Blasphemy in Europe news
Three pieces of blasphemy news from Europe today, and they are all good.
Firstly, the Council of Europe’s Venice Commission, the body’s constitutional law experts, advised that “blasphemy” should not be a criminal offence. They affirmed that blasphemy is part of a person’s freedom of expression, and was thus protected speech. “Incitement to religious hatred” on the other hand, should be illegal.
Secondly, the Norwegian parliament voted overwhelmingly to remove the “blasphemy paragraph” from a raft of new legislation. It was replaced with an additional paragraph on racism. Only the Christian People’s Party wanted blasphemy to be formally criminalised, as a “symbolic law.”
Finally, the counter-intuitively good news from the Netherlands is that the cabinet has dropped plans to scrap the current blasphemy law. Why is this good news? Because, as we reported back in November 2008, the blasphemy law was set to be replaced by something much worse.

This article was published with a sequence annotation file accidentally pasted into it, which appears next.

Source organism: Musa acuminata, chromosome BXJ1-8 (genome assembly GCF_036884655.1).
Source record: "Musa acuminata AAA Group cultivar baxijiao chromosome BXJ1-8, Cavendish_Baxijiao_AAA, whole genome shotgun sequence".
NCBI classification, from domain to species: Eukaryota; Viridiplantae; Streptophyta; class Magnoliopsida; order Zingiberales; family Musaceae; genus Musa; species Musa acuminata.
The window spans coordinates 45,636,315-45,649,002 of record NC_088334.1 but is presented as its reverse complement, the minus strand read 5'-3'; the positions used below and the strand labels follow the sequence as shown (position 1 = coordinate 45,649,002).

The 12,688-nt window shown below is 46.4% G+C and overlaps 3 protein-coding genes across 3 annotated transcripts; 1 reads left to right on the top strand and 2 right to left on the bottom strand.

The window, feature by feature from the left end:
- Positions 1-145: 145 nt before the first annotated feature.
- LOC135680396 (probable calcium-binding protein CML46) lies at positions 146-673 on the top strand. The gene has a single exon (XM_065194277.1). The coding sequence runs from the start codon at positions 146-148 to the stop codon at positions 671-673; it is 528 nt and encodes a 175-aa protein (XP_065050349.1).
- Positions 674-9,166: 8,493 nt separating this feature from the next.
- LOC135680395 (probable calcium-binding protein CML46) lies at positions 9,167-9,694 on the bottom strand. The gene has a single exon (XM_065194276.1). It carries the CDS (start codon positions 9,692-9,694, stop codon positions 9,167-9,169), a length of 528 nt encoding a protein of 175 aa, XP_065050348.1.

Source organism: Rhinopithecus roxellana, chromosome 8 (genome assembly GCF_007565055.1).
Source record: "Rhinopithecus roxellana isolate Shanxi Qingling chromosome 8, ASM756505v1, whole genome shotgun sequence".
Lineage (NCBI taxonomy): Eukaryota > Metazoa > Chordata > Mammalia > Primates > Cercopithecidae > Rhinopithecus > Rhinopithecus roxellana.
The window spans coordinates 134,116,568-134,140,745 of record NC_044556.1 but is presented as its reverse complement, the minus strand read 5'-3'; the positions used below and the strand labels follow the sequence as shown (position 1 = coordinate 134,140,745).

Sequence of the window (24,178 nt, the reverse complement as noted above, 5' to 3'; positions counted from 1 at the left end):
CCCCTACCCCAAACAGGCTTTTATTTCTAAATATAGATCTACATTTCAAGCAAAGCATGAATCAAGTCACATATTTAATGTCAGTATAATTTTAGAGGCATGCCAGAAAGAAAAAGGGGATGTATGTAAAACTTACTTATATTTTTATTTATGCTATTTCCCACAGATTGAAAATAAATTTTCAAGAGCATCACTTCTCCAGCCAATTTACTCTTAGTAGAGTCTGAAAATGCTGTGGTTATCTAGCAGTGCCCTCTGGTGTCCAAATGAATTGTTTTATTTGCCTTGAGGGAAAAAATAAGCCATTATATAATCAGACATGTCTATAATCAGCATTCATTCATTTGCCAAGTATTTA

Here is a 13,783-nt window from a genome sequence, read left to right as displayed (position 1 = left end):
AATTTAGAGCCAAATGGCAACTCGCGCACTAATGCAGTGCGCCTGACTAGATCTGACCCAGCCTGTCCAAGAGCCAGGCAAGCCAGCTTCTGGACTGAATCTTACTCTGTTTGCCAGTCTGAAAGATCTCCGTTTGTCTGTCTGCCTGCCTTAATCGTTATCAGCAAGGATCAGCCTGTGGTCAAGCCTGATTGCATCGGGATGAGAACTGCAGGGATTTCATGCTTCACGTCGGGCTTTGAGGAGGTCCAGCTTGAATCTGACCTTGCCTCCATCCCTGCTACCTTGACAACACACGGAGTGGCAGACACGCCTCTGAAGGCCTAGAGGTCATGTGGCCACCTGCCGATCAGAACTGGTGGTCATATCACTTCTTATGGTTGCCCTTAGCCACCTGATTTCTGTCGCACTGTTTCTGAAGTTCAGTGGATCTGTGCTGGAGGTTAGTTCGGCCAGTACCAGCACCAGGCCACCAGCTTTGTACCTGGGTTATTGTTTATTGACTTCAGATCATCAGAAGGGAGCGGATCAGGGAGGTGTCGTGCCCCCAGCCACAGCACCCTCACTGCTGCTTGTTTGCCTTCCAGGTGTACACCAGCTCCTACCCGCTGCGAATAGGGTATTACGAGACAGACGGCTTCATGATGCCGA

The intention is to introduce the concept of “indirect insult” and expand an existing law which protects people on the basis of race, age, disability, and sexual orientation to include protection on the basis of religion or “conviction”. This means that remarks directed at Islam, Christianity, Buddism or – depending on your interpretation of “conviction” – even homeopathy and astrology, could be interpreted as indirect insults to people, and prosecuted as such.
The new law would have carried a far stiffer sentence, too.
Ultimately, the Dutch blasphemy law has to be repealed. But in the meantime, the status quo is preferable to the free-speech disaster that could have replaced it.